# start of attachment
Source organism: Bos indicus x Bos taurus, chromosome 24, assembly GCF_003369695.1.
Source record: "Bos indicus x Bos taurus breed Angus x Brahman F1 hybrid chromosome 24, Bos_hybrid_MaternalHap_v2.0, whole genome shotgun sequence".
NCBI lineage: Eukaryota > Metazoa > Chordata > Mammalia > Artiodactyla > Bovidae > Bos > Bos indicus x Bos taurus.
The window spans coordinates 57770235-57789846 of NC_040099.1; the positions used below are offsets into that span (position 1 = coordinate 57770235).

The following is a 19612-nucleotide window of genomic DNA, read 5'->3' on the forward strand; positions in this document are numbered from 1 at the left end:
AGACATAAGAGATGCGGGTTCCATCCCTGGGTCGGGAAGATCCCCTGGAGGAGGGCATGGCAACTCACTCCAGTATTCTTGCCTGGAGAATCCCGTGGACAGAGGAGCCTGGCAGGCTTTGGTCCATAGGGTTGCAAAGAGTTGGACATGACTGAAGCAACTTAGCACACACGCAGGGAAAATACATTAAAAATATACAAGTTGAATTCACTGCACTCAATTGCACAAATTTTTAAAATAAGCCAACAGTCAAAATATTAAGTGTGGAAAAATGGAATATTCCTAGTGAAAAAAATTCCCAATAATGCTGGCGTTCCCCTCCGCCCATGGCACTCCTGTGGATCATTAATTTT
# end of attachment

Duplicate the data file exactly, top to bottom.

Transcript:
Source organism: Bos indicus x Bos taurus, chromosome 24, assembly GCF_003369695.1.
Source record: "Bos indicus x Bos taurus breed Angus x Brahman F1 hybrid chromosome 24, Bos_hybrid_MaternalHap_v2.0, whole genome shotgun sequence".
NCBI lineage: Eukaryota > Metazoa > Chordata > Mammalia > Artiodactyla > Bovidae > Bos > Bos indicus x Bos taurus.
The window spans coordinates 57770235-57789846 of NC_040099.1; the positions used below are offsets into that span (position 1 = coordinate 57770235).

The following is a 19612-nucleotide window of genomic DNA, read 5'->3' on the forward strand; positions in this document are numbered from 1 at the left end:
AGACATAAGAGATGCGGGTTCCATCCCTGGGTCGGGAAGATCCCCTGGAGGAGGGCATGGCAACTCACTCCAGTATTCTTGCCTGGAGAATCCCGTGGACAGAGGAGCCTGGCAGGCTTTGGTCCATAGGGTTGCAAAGAGTTGGACATGACTGAAGCAACTTAGCACACACGCAGGGAAAATACATTAAAAATATACAAGTTGAATTCACTGCACTCAATTGCACAAATTTTTAAAATAAGCCAACAGTCAAAATATTAAGTGTGGAAAAATGGAATATTCCTAGTGAAAAAAATTCCCAATAATGCTGGCGTTCCCCTCCGCCCATGGCACTCCTGTGGATCATTAATTTT